Amazon Alexa and Google Assistant are both supported. I could turn the box on and off with my voice, but I couldn’t get it to change modes or HDMI input. That’s no hassle, as it’s easier to use the button on the front or the app to change source.
- Excellent colour matching
- Brings games to life
- Works best in a dark room or bright games
There’s no denying that the Govee AI Gaming Sync Box Kit makes games a lot more fun. As the signal is decoded from the HDMI box, colour accuracy is much better on this device than when I used the Govee G1. And, the lights responded much faster, too.
At their best, the Govee AI Gaming Sync Box Kit adds that extra dimension to games, with a light show that pulled me into the action. Watching movies is also brilliant, with virtually no lag between the on-screen action and the lights.
How well the light show works depends on a few factors. Play the darker parts of The Last of Us: Remastered during the day, for example, and the lights are quite subtle and harder to see; play the same scene at night or with blinds shut, and the effect feels much more pronounced.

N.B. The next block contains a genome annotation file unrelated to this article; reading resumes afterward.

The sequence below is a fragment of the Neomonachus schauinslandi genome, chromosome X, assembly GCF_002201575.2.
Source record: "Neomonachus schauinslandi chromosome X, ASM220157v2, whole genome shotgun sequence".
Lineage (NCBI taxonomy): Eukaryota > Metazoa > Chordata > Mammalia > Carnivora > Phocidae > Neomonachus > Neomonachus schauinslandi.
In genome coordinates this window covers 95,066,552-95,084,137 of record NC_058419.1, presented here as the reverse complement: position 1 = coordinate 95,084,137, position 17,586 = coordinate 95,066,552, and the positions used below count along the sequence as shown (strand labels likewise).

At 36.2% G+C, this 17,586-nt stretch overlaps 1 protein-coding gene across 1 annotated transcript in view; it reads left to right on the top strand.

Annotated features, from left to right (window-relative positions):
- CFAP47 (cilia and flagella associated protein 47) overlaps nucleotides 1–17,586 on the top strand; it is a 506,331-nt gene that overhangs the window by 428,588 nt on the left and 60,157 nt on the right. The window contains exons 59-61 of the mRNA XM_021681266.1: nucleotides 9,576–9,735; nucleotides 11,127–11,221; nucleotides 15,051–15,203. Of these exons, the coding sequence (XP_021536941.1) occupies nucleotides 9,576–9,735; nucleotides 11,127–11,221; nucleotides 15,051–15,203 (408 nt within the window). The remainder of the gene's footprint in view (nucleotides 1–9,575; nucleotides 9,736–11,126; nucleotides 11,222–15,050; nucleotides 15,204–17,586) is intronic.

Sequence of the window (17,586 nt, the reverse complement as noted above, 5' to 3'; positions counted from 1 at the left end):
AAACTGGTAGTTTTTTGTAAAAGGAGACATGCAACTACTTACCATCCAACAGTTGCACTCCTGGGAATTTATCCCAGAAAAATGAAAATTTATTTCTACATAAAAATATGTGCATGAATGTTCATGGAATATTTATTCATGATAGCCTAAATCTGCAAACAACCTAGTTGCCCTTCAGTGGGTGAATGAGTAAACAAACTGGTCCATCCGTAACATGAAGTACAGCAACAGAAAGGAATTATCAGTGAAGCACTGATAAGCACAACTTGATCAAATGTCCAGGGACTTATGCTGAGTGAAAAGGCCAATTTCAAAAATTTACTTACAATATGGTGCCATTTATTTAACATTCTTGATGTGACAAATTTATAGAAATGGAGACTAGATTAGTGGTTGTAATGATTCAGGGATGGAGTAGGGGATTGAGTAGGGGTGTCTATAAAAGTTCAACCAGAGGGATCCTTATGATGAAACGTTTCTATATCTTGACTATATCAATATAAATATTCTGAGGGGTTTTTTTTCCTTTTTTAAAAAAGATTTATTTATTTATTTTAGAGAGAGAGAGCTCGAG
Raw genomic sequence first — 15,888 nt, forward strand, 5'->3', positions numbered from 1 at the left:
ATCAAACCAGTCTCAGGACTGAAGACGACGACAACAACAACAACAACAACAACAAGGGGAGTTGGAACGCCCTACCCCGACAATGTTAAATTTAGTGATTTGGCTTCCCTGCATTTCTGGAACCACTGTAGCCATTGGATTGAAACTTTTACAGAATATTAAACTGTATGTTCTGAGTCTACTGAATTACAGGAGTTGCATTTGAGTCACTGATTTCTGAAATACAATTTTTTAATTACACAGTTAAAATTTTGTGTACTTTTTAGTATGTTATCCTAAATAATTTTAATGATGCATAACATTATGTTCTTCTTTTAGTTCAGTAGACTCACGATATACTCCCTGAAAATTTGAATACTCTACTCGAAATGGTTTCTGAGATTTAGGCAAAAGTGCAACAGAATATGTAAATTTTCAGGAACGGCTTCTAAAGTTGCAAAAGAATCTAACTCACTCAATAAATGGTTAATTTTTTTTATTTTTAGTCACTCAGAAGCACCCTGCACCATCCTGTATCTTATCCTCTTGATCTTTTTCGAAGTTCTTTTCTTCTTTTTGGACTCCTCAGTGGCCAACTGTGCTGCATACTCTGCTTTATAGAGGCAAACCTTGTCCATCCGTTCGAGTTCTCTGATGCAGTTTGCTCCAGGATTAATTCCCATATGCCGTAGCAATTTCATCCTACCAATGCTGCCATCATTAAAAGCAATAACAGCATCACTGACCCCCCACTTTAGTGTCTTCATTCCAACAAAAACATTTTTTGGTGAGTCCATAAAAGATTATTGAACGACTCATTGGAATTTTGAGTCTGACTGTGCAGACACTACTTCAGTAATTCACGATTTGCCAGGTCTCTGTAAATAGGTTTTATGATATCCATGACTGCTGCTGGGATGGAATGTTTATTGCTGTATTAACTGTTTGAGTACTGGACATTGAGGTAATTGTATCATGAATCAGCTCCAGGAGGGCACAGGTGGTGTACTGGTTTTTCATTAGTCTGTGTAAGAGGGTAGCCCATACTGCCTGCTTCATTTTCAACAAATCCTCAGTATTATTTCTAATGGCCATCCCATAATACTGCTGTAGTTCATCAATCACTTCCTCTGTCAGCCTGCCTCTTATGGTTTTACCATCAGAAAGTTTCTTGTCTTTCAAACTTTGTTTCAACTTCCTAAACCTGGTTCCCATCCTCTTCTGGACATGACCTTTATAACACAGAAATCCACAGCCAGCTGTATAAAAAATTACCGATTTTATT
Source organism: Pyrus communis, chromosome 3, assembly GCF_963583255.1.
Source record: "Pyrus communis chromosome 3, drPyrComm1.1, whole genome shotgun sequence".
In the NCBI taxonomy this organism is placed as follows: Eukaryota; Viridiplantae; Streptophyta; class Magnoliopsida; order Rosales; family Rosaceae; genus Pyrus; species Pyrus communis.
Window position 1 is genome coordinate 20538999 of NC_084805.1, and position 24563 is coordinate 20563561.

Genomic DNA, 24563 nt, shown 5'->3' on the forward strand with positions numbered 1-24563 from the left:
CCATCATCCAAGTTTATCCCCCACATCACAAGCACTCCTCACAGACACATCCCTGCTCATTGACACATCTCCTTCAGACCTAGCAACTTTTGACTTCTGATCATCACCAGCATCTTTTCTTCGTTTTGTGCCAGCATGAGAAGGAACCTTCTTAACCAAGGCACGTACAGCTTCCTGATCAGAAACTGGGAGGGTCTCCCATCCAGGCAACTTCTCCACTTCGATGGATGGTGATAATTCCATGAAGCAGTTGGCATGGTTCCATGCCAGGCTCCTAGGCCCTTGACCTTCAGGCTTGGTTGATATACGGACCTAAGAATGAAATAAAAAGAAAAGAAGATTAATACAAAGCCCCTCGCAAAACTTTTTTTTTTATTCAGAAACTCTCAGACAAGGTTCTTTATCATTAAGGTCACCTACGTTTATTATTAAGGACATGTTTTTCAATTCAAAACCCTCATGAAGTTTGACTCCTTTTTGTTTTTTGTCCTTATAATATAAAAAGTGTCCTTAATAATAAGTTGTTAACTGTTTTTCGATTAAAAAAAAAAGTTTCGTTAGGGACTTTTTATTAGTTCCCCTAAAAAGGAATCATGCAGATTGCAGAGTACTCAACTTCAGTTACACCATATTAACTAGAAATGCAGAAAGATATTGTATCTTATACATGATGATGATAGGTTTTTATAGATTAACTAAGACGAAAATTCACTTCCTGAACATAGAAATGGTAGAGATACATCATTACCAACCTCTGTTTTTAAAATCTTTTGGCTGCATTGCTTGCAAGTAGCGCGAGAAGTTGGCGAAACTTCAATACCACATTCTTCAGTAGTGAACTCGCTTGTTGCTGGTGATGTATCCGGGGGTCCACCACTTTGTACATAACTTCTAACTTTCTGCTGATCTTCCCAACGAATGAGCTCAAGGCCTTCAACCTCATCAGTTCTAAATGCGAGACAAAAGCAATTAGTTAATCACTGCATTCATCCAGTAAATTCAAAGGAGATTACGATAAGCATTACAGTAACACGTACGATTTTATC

Conversely, play a brightly lit scene, such as some of the outdoor parts of The Last of Us, and the light show is impressive even with sunlight. That’s fair enough, and a proper gaming session deserves getting the room just right.
I loved the Rope light around the desk, as it just added that extra bit of depth to the game. See how you get on, and work out if you need this upgrade, as it can be added at any point.
Should you buy it?
You want a simple way to add gaming lights to your PC:
Controlled via HDMI and with everything you need in the box, this system is a great upgrade for any gaming PC.